Rivals merge to form online video giant
Two mainland internet firms are setting aside their bitter rivalry to merge, in a record-breaking deal to create the country's biggest online video-services provider - though they still must prove they are profitable.
Youku and Tudou, both Nasdaq-listed internet video companies, said yesterday they had signed an agreement for Tudou to combine with Youku in a 100 per cent stock-for-stock transaction. The new company will be called Youku Tudou Inc.
The merger is valued at US$1.04 billion, according to Thomson Reuters, making it the biggest mainland internet deal by stock swap on record.
Youku is the mainland's largest online video-services provider and the second-largest worldwide, behind YouTube, according to Comscore. YouTube is barred on the mainland.
The deal marks a milestone for the two former rivals, which have locked horns in court over alleged copyright infringement and unfair competitive practices.
Other leading players in the mainland's online market include v.qq.com, ku6.com, tv.sohu.com and PPLive. Youku held a 21.8 per cent market share as of December 2011, while Tudou, ranked No 3, had 13.7 per cent, according to Beijing-based research firm Analysys International.
'We intend to lead the next phase of online video development in China,' Youku's founder, chairman and chief executive, Victor Koo, said in a statement.
Xie Wen, an internet analyst and former Yahoo China president, said: 'The deal will solidify Youku's leading position in China. However, I think deeper integration is needed.'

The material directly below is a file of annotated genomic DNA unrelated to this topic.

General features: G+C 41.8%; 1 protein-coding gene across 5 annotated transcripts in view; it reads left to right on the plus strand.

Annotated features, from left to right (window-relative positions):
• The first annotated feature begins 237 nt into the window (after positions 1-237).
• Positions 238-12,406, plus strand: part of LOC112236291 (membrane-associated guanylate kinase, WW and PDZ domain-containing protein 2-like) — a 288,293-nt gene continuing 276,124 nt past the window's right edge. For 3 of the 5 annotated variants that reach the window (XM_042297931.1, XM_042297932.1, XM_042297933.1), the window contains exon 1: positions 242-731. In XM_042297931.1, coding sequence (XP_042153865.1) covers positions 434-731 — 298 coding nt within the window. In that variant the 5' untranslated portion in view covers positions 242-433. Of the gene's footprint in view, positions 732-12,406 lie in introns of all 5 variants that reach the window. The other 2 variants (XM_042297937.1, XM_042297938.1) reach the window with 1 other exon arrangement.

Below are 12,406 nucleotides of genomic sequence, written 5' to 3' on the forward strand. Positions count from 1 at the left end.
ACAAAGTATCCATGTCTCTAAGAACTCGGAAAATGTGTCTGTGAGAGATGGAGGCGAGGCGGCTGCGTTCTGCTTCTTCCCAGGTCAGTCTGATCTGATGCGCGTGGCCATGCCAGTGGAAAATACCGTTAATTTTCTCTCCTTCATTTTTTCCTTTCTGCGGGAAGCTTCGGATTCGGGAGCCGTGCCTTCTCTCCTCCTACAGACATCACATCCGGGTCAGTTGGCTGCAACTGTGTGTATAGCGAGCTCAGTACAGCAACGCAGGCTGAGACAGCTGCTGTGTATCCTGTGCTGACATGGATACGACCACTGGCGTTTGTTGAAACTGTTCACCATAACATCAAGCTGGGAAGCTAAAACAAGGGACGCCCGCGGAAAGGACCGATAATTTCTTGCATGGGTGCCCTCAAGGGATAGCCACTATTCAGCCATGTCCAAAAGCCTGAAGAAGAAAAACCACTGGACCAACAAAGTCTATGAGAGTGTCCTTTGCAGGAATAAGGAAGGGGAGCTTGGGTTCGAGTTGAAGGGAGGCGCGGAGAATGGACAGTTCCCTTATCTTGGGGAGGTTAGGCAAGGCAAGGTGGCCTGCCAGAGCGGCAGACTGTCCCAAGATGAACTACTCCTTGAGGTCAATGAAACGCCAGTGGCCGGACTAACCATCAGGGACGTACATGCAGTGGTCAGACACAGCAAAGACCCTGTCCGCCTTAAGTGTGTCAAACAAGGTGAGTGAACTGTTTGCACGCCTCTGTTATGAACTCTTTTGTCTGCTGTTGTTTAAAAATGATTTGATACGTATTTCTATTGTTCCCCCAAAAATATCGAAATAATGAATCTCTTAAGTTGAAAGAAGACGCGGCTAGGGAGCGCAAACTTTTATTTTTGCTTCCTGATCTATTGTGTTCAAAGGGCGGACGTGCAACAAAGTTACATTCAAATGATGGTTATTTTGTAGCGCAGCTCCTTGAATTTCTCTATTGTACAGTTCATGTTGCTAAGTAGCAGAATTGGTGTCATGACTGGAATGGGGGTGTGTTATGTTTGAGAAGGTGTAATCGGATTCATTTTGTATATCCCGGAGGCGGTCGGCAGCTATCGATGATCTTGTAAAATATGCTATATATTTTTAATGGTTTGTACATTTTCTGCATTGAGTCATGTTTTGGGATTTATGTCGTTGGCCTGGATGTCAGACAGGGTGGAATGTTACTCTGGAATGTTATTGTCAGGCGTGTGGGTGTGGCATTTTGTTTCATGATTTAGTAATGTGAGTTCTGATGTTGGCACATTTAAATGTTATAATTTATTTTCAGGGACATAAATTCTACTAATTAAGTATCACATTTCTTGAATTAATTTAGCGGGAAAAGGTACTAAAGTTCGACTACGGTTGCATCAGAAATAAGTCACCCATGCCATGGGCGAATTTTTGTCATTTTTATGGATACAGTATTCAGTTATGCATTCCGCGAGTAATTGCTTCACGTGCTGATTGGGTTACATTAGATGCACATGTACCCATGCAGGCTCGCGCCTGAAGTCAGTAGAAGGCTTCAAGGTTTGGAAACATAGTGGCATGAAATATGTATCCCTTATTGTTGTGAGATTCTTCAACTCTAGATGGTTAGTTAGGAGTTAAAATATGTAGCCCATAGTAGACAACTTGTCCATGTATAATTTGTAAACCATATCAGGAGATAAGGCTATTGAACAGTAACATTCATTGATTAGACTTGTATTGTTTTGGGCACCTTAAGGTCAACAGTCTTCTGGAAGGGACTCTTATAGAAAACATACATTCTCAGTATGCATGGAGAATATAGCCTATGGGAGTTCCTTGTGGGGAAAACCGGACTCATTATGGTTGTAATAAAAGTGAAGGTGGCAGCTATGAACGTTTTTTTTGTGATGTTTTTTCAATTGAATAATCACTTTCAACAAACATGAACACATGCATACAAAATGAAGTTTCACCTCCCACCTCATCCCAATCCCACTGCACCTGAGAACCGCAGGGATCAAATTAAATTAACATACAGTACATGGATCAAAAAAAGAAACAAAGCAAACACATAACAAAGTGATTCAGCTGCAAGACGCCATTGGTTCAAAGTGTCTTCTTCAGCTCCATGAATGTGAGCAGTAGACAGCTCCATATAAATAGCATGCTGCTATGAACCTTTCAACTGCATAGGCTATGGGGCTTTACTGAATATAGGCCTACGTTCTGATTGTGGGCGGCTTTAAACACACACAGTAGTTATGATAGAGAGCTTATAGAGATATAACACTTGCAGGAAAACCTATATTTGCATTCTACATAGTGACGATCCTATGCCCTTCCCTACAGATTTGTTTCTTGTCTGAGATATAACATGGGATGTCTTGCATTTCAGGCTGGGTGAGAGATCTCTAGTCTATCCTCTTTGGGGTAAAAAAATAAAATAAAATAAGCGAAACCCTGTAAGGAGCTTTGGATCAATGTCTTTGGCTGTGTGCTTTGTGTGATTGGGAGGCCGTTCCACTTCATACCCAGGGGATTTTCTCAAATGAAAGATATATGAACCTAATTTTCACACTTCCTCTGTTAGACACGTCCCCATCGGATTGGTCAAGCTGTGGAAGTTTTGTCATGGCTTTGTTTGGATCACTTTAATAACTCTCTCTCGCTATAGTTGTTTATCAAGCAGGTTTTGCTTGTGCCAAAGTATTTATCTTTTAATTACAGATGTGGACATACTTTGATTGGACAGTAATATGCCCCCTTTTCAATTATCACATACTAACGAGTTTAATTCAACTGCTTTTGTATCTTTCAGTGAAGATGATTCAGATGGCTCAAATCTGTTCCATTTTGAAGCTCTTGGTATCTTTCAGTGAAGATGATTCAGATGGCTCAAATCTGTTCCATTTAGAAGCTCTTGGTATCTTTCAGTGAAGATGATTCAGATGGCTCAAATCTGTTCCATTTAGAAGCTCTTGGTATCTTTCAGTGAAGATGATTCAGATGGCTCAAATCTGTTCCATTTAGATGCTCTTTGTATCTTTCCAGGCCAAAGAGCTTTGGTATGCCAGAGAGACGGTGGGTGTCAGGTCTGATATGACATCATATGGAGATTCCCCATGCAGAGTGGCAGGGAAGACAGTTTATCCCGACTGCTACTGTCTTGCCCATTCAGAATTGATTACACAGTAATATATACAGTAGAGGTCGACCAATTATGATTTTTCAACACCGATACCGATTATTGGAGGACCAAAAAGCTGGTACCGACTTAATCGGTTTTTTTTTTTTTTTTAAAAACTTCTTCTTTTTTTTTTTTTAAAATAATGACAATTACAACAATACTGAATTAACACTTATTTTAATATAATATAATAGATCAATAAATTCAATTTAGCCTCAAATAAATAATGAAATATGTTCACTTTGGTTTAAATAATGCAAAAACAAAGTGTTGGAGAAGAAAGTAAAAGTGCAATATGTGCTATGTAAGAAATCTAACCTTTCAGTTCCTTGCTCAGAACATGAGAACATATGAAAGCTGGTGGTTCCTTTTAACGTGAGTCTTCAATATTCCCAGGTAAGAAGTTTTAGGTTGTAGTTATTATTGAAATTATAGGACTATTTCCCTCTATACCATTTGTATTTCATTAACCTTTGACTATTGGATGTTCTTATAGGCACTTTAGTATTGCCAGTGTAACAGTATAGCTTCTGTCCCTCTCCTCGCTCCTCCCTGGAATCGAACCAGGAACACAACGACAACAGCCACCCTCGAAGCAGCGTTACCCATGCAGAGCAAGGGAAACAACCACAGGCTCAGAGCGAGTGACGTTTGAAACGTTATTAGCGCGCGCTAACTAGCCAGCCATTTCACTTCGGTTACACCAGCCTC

Despite the two companies' solid market position, two people working in the industry, who declined to be named, did not expect regulators to oppose the deal, saying the mainland tended to take a relaxed view of such transactions.
However, the two companies face the challenge of proving to investors that online video is a profitable business as they contend with the high cost of bandwidth infrastructure and licensing content.
Tudou reported a net loss of 511.2 million yuan (HK$625.74 million) last year, and Youku reported a net loss of 172.1 million yuan.
While their income largely comes from advertising, both are trying to make internet users pay a premium for high-quality content such as new movies.
'After the merger, the new company's competitor won't be other video websites. It will be web portals providing comprehensive services - like Sina, Sohu and Tencent,' Xie said. These portals were heavyweights and video websites were in a difficult position, he said.
'Besides, the deal does not touch the macro-environment under which the video sites are operating,' he said, referring to the strict government monitoring.
Beijing takes a cautious approach to online content, and its so-called Great Firewall has prevented internet users from accessing some of the most popular websites in the world, including YouTube, and social networking websites Facebook and Twitter.